The circuit is a basic comparator. The reference voltage on pin 2 is set by R2 and R3, with RV1 providing an element of adjustment, although with the current setup, this is no longer required.

 

R1 provides the pull up for the photodiode, so that pin 3 is at 5V when the photodiode is off. When the photodiode detects light, its resistance drops and the voltage at pin 3 of the comparator goes below pin 2 and turns the output on.

 

The output of the comparator drives the gate voltage for the MOSFET. On advice, R5 value has been raised tp give a higher gate voltage to the MOSFET.

 

The opposite output of the comparator is used to sink the current for the transistor base and light the LED.

 

 

Top View of Prototype Prototype Board

 

A video of the prototype at work compared with the way I currently carry out a pickup current test using a manual switch into the test set.

 

 

Current BOM

 

This is the list of the current parts used in the prototype board.

 

Item

Quantity

Farnell Part Number

Price

AD8561 Comparator

1

9603867

£4.85

10k Potentiometer

1

1141404

£1.42

270R 250mW 5% Resistor

1

9339353

£0.0205

620R 250mW 5% Resistor

1

9342109

£0.0325

100k 250mW 5% Resistor

1

9339078

£0.024

150k 250mW 5% Resistor

1

9339205

£0.0208

300k 250mW 5% Resistor

1

9341714

£0.0313

1M 250mW 5% Resistor

1

9339086

£0.023

2N39052N3905Transistor

1

1357340

£0.176

IRF510 MOSFET

1

1653658

£0.583

5mm Red LED

1

1855506

£0.179

SLD-70 BG2A Photodiode

1

1219006

£6.66

Donut Magnet

1

———

£7.16

Tap Washer

2

———

£1.55

2.1mm DC Jack

1

2353931

£1.42

2.1mm DC Plug

1

2455456

£1.42

4mm Socket Black

1

1011401

£2.52

4mm Socket Blue

1

1011403

£2.95

Verobaord 122x102mm

1

1536938

£5.57

 

Total for Prototype

£36.61

 

As the project progresses, the number of parts and costs will rise, but I can't see me hitting the price of a unit from Omicron for quite some time.

 

Work in Progress

 

I have played a bit with KiCad to produce a PCB, the original one made before the modification to the transistor / LED circuit seems to have come out reasonably well. This will now have to be redone following on from the circuit modifications.

 

Front Copper Layout Rear Copper Layout

 

Currently I am struggling to import the PCB outline, kindly supplied by Hammond, into KiCad, so that I can make the most use of the case layout. The outline was being pulled into KiCad approximately 10% larger than the actual sizes when measured with the dimensioning tool.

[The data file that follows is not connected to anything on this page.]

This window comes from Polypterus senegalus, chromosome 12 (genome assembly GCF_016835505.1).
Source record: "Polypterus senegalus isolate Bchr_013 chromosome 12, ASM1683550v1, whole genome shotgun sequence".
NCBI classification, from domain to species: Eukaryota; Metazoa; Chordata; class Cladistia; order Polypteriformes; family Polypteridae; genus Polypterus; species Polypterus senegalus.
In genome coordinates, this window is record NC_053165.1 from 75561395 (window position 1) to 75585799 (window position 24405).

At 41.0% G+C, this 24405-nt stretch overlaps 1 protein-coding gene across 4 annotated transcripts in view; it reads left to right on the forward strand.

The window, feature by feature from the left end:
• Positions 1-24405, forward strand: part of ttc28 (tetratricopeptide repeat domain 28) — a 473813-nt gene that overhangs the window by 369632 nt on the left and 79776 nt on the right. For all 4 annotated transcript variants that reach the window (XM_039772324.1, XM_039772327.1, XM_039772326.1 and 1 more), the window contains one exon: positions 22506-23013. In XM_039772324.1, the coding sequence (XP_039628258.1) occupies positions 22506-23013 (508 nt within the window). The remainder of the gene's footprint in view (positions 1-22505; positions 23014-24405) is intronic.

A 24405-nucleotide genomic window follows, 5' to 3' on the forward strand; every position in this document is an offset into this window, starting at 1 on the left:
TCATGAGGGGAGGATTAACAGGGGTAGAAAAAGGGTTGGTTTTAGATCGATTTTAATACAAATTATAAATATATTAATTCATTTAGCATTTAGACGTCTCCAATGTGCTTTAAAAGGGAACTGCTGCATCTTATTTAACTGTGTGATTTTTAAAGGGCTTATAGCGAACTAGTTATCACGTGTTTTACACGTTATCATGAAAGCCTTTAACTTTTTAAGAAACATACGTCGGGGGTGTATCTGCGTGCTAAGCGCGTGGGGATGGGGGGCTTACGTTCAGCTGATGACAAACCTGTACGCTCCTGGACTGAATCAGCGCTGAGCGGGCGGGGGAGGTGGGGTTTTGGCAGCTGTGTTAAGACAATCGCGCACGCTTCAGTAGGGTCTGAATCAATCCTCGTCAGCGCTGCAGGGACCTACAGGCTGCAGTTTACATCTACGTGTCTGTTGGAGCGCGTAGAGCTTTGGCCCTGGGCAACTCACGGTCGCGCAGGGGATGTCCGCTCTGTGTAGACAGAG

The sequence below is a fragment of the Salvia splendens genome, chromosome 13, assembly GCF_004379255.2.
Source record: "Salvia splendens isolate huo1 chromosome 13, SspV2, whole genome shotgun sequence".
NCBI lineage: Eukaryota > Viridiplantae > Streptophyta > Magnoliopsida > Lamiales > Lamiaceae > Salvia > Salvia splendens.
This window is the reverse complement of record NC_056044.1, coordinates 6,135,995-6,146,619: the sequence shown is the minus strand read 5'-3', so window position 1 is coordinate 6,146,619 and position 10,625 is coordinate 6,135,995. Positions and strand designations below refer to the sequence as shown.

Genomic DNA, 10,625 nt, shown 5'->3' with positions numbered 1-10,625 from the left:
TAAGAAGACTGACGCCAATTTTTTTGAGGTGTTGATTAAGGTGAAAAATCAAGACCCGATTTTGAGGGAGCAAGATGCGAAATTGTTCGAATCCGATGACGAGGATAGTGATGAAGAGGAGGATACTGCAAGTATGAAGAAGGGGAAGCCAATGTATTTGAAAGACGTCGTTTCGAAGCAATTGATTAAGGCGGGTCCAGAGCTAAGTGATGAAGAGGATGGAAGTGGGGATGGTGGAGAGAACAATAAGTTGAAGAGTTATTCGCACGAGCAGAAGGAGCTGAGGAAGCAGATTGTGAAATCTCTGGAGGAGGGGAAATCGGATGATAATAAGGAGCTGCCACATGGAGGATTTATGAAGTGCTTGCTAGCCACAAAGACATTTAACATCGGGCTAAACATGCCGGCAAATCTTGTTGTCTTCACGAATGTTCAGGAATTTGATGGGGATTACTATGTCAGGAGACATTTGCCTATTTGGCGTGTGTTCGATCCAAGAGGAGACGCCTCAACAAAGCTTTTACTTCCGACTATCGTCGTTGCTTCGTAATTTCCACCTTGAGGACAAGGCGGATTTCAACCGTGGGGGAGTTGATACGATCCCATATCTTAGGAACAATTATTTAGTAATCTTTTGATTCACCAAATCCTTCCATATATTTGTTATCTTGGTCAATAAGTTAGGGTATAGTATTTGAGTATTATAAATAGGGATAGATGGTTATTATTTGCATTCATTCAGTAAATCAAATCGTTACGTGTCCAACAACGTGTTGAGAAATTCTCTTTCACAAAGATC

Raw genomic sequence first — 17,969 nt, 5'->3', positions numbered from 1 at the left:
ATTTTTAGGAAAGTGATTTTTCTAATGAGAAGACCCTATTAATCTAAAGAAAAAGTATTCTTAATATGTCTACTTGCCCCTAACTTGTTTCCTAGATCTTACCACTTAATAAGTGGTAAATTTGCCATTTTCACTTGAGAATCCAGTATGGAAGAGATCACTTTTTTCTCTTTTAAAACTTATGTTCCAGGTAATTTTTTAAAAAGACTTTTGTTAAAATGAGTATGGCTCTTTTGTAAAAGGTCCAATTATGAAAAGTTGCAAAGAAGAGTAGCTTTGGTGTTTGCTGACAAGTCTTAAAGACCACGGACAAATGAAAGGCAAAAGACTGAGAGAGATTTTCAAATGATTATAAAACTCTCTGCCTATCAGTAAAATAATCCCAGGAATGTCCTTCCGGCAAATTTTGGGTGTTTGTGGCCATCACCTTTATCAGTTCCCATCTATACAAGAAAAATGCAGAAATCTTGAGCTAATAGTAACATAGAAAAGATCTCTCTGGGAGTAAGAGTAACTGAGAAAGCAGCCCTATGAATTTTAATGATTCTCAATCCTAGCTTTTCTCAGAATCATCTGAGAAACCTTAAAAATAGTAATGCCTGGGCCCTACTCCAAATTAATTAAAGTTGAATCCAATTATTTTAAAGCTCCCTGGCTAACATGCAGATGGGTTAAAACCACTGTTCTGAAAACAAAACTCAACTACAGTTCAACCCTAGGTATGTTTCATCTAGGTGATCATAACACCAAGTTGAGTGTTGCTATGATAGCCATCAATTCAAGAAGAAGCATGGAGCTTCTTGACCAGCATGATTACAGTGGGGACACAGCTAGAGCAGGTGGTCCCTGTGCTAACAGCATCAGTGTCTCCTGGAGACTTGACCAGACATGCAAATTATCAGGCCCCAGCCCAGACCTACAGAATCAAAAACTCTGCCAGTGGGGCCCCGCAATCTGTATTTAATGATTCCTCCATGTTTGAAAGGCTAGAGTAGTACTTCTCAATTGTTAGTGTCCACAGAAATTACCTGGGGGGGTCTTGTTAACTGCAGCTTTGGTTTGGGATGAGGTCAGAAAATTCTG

Originally, I thought this was a problem with KiCad, but today I opened the file at work in DWG Viewer and used its dimension tool and measured the same 10% difference. Looks like I will need to draw it out myself and export to DXF format.

 

I also need to build up a couple more holders for the photodiodes. One will be a horizontal support bar for a photodiode across each element of the relay. Another will be supported off a suction cup for mounting onto relays with plastic housings. I have yet to find all the parts for this.

 

Obviously, to utilise PITS out in field works, it will need a case. Unfortunately, I have done my usual trick of selecting a case that might be a bit too small for the project.

 

Case for project

 

I have an 18650 cell and a charging board with built in DC booster to provide the 5V supply. The on/off switch is a momentary switch to match the case, so unless I find a latching switch, I will need to construct a latching circuit to use with it. This would be another little learning opportunity for me, so I may just stick with the momentary switch.

 

Depending on space, I may combine the output and photodiode connections into one multi-way connector, or drop the output down to 2mm sockets.

 

I had purchased a 2 pin socket with a plug and lead for the sensors to provide a more robust solution. I also like the availability of a protective cap for the socket when it is not in use. As with the other items though, this puts pressure on the case size.